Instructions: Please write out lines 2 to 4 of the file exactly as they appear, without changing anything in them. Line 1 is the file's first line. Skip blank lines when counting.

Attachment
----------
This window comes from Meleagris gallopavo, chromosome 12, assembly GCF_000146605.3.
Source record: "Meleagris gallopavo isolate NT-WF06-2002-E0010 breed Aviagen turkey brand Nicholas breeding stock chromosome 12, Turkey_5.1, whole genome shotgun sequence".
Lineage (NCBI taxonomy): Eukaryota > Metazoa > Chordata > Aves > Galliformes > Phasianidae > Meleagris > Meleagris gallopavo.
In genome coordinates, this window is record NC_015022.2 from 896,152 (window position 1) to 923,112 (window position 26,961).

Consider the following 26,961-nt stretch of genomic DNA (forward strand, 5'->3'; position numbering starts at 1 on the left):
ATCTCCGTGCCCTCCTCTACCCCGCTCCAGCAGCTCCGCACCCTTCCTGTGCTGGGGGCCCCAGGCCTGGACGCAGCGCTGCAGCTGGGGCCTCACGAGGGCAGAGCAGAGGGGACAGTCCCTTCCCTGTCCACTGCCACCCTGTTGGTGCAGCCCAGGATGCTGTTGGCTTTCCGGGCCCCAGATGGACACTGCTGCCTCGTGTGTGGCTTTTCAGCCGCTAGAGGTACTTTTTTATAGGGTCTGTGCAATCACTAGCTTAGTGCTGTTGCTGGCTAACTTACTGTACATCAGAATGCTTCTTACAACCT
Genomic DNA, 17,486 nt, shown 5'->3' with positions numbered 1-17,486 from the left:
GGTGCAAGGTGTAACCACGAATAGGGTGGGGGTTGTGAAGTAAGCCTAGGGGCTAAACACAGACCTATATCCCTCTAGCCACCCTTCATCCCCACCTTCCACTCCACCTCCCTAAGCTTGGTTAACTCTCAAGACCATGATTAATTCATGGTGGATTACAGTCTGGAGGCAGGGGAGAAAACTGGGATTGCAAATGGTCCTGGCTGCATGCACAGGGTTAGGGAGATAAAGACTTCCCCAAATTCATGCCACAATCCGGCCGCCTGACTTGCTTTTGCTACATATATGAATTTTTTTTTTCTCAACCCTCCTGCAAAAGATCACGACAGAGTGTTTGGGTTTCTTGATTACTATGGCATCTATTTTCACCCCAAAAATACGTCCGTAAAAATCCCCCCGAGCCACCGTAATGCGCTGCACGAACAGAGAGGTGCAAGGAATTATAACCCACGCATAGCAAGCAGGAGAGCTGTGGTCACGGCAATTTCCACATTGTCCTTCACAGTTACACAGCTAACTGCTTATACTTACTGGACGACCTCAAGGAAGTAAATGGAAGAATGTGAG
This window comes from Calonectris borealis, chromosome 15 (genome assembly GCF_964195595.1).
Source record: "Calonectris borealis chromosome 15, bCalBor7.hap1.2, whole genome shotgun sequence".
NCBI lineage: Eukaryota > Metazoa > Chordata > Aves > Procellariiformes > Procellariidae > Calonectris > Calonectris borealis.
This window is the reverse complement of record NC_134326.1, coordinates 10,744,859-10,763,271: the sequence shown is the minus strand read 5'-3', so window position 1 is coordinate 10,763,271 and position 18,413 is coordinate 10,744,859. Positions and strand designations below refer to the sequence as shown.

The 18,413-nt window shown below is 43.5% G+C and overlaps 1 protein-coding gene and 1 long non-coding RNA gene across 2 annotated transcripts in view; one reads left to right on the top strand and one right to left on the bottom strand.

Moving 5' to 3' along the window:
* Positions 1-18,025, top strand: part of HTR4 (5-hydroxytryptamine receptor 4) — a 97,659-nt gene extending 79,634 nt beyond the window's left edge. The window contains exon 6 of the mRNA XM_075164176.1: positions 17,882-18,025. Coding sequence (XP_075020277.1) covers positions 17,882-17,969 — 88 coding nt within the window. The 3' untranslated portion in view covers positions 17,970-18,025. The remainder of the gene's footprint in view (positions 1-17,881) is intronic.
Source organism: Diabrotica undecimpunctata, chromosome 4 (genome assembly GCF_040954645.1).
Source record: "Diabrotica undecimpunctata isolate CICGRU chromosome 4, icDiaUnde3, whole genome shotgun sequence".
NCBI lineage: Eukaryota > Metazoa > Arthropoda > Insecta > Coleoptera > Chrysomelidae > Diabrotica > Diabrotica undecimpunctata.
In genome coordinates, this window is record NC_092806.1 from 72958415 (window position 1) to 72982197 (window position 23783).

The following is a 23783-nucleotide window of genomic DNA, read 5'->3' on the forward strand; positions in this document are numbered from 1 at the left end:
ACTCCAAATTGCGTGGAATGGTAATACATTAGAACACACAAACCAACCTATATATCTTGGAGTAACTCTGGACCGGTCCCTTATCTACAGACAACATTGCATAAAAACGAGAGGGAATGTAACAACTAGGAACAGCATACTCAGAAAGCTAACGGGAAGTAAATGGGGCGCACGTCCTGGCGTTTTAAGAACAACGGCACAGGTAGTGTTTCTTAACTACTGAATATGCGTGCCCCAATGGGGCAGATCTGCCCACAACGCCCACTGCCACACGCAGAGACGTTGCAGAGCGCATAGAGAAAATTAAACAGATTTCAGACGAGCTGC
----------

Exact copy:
Source record: "Meleagris gallopavo isolate NT-WF06-2002-E0010 breed Aviagen turkey brand Nicholas breeding stock chromosome 12, Turkey_5.1, whole genome shotgun sequence".
Lineage (NCBI taxonomy): Eukaryota > Metazoa > Chordata > Aves > Galliformes > Phasianidae > Meleagris > Meleagris gallopavo.
In genome coordinates, this window is record NC_015022.2 from 896,152 (window position 1) to 923,112 (window position 26,961).